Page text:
Flow is reflective of the four constants related to BDX, including relevance, context, simplicity, and choice.

Flow Leads to Momentum

Movement and change are interconnected. Therefore, momentum is necessary to help buyers develop a willingness to change/buy. If buyer-driven experiences can replace cursory interest with Flow, you’ll generate the momentum that helps buyers advance…and continue to do so with your help.

Momentum occurs because — during the experience with you — your buyer learned something new and useful. They didn’t have to question its “truth” because you supported your assertions with data, and you showed them the value of whatever you taught them.

Your storyline and content help connect the dots, but when you also incorporate the five elements that enhance the experience, buyers don’t pause to question if it will be worth their time to continue. The inherent simplicity and relevance help them make the choice to continue engaging.

Many marketers lament the difficulty of catching their buyers’ attention. But you must also keep their attention to create momentum. Their perception of the quality of experience you provide plays a big part. Flow can help.

To build buyer-driven experiences that create flow, consider:

  • What does your buyer want — given their context in the moment?
  • Which emotions come into play around the topic — given their role and perspective?
  • What can they do with whatever they learn from their interaction with you?
  • How can you connect them with the next thing they need to learn to advance?

All these factors, and more, go into the creation of momentum. We need to stop thinking about one transaction at a time. That mindset inadvertently leads to stalls we — and our buyers — don’t need.

A transaction is a simple exchange, quickly forgotten. Your buyers remember an experience often for the way it made them feel. The memory of the experiences had with you helps your buyers think of you first as they advance in their buying process, not the transactions.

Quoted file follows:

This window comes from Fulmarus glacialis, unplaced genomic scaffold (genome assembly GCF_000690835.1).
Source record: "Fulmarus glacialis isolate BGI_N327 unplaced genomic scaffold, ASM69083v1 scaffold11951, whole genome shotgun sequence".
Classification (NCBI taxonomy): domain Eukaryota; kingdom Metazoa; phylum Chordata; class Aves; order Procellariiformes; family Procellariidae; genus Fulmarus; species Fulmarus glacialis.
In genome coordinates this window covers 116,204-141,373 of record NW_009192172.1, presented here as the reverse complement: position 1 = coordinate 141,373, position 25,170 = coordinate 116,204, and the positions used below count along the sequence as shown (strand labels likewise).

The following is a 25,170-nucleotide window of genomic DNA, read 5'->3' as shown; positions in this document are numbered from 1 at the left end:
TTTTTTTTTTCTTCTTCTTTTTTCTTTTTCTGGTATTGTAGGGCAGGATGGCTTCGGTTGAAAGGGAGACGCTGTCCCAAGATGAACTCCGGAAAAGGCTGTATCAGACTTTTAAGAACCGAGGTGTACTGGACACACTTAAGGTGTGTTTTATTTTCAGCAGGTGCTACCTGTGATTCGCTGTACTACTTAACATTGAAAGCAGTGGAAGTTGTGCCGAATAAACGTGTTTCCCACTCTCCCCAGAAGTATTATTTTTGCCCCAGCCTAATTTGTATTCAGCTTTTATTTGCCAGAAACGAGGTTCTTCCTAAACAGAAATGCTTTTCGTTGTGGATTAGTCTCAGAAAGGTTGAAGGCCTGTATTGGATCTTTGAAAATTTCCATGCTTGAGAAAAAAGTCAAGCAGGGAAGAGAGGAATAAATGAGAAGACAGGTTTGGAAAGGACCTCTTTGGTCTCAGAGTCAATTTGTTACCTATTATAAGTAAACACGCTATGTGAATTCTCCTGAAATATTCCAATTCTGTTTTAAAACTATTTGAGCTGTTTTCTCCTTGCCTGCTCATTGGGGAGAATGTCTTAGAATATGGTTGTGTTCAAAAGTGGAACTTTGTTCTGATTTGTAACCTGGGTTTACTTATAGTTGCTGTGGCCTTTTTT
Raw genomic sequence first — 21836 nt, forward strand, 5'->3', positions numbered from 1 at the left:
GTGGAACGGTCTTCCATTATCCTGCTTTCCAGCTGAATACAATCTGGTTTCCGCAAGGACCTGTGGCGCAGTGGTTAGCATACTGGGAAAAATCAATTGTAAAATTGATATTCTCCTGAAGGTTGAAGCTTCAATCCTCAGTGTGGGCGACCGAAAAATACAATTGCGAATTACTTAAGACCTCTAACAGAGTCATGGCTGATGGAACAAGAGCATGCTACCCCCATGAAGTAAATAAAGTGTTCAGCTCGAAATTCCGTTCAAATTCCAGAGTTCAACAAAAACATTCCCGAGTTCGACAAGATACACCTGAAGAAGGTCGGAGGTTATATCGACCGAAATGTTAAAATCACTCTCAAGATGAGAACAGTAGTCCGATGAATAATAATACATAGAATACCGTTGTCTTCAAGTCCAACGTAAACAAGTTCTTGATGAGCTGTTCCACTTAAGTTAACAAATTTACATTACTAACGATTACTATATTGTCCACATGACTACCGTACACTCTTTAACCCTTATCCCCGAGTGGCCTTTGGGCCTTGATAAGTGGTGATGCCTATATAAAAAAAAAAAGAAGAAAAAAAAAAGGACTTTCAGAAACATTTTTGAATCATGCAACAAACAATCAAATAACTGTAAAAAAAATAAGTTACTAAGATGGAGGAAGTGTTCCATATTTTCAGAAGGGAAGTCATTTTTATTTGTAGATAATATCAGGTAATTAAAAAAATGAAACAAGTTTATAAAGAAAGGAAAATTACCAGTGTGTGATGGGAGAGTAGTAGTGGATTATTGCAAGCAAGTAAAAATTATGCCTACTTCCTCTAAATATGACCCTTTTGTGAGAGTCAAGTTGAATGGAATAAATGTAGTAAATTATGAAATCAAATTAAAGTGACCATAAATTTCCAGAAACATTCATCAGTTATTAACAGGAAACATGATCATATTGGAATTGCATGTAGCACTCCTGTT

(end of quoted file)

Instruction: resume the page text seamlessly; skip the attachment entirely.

By thinking about — and creating — the “whole” of a buyer-driven experience, the momentum that naturally follows leads to a demonstrable impact on pipeline velocity.

Creating momentum is all about focusing on what your buyer wants — not what you want.

If you give them that, momentum will follow.


  1. Thanks Ardath. I always enjoy your insights. One area of disagreement: from the ITSMA 2021 “How Executives Engage Research”:
    “Years ago, yes, a buyer’s peers were the most relied upon and credible source of information during the purchase process. But that has changed.
    Today, that exalted position belongs to the solution providers. Every year, and more recently twice a year, ITSMA conducts its How Executives Engage Research with more than 400 senior executive buyers of high consideration services and solutions at large enterprise companies. Our most recent studies have consistently shown that solution providers are the most trusted source of information.”
    I don’t buy that executives want to go it on their own as long as they can. They don’t necessarily trust their internal staff to make unbiased recommendations. They realize that vendors have the opportunity to solve the same problem they have in their organization multiple times – not just once or once in a while.
    I really love the concept of building emotion into the content – one you are creating the right content. Thanks!

  2. Hi Dan,
    I think your point is valid. And I’m not arguing against it. What I’m saying is that buyers will spend a lot of time during the process self-educating. If the content and experiences provided don’t help them advance their thinking and their progress toward solving the problem, they have no incentive to talk to the solution provider. Complex B2B purchases will always (in my opinion) need selling consultation and guidance, but so much happens before that occurs – and it needs to hit the mark or that solution provider doesn’t make the short list. That’s the point to creating buyer-driven experiences that help buyers gain momentum. Doing so can streamline what it takes to get to that conversation.
    Thanks for sharing your thoughts, Dan!